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Possible trans fat ban could affect Macon restaurant | Restaurants

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Possible trans fat ban could affect Macon restaurant
Possible trans fat ban could affect Macon restaurant

At Francar's Buffalo Wings in Macon, they have everything from cakes to wings and fries.

Owner Carl Fambro said a lot of that contains trans-fat.

"Even if we look at the labels and try to pick the ones that say zero trans fat. It's still got trans-fat in it. So it's hard to miss it, ignore it, or avoid it," said Fambro.

The U.S. Food and Drug Administration defines trans fat as "a specific type of fat that is formed when liquid oils are turned into solid fats, such as shortening or stick margarine." It's also called partially hydrogenated oil.

If a food item contains less than a half gram of trans- at, a company can put zero grams of trans fat on the label.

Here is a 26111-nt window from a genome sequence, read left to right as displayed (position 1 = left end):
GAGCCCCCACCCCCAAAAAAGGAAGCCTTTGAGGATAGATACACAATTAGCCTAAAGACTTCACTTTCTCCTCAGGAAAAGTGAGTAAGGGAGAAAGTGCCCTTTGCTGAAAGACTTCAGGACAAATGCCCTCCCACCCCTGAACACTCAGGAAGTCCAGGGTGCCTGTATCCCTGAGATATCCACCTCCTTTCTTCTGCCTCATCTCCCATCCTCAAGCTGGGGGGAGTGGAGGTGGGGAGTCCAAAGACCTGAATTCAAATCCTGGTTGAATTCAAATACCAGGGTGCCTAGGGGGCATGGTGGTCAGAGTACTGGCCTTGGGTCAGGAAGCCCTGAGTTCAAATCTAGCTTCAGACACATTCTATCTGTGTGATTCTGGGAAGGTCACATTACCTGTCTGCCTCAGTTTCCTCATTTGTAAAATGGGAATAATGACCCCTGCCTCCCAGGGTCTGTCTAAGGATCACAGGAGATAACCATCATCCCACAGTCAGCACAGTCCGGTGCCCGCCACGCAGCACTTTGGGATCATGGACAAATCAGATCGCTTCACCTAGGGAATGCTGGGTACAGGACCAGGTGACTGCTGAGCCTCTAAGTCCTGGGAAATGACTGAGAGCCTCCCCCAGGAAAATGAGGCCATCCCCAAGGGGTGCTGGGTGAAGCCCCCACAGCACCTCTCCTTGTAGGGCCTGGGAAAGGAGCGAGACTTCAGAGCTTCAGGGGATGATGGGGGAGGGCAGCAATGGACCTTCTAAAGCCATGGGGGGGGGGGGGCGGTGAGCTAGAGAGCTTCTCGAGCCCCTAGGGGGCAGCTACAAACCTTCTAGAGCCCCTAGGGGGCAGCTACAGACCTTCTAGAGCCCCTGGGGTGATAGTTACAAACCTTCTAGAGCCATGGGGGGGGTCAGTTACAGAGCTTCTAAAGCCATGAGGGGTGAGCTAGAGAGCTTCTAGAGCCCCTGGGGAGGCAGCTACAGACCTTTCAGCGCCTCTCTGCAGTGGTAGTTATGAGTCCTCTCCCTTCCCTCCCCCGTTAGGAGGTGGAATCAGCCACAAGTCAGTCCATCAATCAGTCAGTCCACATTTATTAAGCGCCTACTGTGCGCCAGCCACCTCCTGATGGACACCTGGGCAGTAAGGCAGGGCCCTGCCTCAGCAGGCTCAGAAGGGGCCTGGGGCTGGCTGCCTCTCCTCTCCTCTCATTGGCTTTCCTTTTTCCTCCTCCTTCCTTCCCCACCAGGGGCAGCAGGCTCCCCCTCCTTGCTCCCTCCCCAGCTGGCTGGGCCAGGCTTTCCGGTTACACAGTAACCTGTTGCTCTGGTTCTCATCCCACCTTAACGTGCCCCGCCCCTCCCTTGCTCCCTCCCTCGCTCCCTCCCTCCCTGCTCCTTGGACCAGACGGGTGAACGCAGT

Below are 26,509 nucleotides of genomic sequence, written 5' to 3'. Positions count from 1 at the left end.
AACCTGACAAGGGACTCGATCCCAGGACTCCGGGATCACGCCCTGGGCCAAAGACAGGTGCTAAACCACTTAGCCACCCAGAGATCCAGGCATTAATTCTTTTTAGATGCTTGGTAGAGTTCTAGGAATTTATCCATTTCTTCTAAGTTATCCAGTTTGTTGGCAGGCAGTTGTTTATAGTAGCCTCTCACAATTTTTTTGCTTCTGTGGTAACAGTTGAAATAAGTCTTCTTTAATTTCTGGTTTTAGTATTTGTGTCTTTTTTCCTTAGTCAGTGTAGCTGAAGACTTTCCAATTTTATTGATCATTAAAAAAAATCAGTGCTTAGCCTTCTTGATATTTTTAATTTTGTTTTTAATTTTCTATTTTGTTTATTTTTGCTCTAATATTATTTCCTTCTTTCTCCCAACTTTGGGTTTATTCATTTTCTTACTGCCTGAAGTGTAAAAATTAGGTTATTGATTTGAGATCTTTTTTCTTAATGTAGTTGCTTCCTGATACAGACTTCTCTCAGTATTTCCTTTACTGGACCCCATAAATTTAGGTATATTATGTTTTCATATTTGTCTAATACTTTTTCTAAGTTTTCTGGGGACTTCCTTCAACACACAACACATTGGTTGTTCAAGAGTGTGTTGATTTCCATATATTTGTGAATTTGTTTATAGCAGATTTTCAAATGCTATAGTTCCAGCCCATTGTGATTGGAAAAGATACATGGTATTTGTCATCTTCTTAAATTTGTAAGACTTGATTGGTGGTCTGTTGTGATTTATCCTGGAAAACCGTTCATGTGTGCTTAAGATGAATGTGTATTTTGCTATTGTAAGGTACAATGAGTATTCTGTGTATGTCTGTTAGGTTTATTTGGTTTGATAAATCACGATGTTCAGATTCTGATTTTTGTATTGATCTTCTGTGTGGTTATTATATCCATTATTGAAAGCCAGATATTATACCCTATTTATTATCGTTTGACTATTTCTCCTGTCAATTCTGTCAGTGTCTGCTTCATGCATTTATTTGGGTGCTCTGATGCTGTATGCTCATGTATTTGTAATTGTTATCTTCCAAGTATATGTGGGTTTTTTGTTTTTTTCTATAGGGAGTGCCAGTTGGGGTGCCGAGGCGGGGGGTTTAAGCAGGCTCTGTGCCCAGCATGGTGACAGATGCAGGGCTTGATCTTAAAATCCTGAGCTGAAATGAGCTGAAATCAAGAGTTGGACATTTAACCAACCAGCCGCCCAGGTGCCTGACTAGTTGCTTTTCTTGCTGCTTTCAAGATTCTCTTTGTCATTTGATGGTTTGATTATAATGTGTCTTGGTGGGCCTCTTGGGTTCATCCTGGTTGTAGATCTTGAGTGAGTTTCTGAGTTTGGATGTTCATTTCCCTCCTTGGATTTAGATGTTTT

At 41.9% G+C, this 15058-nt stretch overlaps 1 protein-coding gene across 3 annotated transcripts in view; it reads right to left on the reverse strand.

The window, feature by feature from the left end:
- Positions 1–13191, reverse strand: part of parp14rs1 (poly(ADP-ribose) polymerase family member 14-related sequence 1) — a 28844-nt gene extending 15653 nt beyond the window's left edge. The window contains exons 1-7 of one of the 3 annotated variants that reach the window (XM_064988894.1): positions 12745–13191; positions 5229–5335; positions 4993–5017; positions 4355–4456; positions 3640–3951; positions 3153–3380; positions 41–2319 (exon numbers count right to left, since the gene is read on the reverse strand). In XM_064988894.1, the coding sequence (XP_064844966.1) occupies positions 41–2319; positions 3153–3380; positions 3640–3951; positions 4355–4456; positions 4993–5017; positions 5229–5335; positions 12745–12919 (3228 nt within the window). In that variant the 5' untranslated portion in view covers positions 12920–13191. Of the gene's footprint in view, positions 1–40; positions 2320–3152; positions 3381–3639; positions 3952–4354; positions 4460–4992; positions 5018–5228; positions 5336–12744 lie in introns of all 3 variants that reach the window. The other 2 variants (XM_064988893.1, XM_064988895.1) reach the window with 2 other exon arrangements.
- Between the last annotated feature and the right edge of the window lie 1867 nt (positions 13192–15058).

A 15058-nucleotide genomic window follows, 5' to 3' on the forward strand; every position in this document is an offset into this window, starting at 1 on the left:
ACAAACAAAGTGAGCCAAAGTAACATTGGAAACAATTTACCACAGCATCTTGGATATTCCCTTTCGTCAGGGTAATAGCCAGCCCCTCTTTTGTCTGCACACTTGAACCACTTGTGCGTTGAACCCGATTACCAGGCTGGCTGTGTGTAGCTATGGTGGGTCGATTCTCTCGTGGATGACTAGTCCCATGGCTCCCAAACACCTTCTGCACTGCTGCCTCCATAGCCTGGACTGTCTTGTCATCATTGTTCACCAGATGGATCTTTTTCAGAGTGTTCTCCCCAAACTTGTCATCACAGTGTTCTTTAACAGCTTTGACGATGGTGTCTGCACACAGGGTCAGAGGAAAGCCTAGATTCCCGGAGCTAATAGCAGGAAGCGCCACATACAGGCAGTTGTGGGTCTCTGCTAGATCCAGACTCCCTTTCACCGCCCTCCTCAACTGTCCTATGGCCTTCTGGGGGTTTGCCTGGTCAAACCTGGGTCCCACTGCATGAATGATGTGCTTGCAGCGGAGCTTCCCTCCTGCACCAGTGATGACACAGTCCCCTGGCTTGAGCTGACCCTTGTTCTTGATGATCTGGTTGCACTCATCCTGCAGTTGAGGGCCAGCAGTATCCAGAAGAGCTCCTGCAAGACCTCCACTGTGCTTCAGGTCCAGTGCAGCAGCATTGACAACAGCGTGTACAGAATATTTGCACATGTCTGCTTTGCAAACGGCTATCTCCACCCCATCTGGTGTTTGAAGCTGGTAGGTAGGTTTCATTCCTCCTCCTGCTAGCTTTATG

On Thursday the FDA made a preliminary determination that it's no longer "generally recognized as safe."

"They tend to clog the arteries and that kind of stuff. So they're great on preserving foods, but kind of ruff on preserving us," said Mike Cantrell, president of the Cantrell Center. If there's a reduction in trans fat, 7,000 deaths from heart disease can be prevented according to the Centers for Disease Control and Prevention.

"As a consumer I think it's a great idea, to get rid of trans-fat. It will mean a lot healthier meals for people. As a business owner the food will not taste as good, it will not last as long, so I'm sure the processing cost is going to go up. And that costs gets passed on to the consumer," said Fambro.

Fambro isn't sure of that cost increase just yet.

The FDA opened up a 60 day public- comment period that will determine the future of trans fat.


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